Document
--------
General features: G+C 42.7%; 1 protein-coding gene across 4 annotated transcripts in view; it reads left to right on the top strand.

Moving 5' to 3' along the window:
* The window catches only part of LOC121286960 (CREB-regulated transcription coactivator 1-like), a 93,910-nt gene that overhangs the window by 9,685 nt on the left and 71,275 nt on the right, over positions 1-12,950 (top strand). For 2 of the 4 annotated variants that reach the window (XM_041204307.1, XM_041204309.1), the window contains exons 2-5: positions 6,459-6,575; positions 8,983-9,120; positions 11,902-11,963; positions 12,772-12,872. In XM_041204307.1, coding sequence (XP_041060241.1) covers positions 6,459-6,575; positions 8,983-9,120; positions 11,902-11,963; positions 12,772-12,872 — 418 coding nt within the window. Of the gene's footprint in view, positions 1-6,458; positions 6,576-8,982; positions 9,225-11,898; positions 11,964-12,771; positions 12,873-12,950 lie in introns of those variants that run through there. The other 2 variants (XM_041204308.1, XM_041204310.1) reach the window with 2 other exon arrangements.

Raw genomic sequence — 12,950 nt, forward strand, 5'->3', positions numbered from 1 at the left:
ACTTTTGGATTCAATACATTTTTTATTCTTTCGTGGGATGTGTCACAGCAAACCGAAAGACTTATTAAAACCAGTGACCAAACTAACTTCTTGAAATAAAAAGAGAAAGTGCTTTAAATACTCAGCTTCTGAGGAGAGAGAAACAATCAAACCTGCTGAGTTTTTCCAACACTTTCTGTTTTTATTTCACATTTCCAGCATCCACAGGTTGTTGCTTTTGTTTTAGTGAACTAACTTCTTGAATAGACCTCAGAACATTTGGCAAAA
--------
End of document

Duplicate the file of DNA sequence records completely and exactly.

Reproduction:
General features: G+C 42.7%; 1 protein-coding gene across 4 annotated transcripts in view; it reads left to right on the top strand.

Moving 5' to 3' along the window:
* The window catches only part of LOC121286960 (CREB-regulated transcription coactivator 1-like), a 93,910-nt gene that overhangs the window by 9,685 nt on the left and 71,275 nt on the right, over positions 1-12,950 (top strand). For 2 of the 4 annotated variants that reach the window (XM_041204307.1, XM_041204309.1), the window contains exons 2-5: positions 6,459-6,575; positions 8,983-9,120; positions 11,902-11,963; positions 12,772-12,872. In XM_041204307.1, coding sequence (XP_041060241.1) covers positions 6,459-6,575; positions 8,983-9,120; positions 11,902-11,963; positions 12,772-12,872 — 418 coding nt within the window. Of the gene's footprint in view, positions 1-6,458; positions 6,576-8,982; positions 9,225-11,898; positions 11,964-12,771; positions 12,873-12,950 lie in introns of those variants that run through there. The other 2 variants (XM_041204308.1, XM_041204310.1) reach the window with 2 other exon arrangements.

Raw genomic sequence — 12,950 nt, forward strand, 5'->3', positions numbered from 1 at the left:
ACTTTTGGATTCAATACATTTTTTATTCTTTCGTGGGATGTGTCACAGCAAACCGAAAGACTTATTAAAACCAGTGACCAAACTAACTTCTTGAAATAAAAAGAGAAAGTGCTTTAAATACTCAGCTTCTGAGGAGAGAGAAACAATCAAACCTGCTGAGTTTTTCCAACACTTTCTGTTTTTATTTCACATTTCCAGCATCCACAGGTTGTTGCTTTTGTTTTAGTGAACTAACTTCTTGAATAGACCTCAGAACATTTGGCAAAA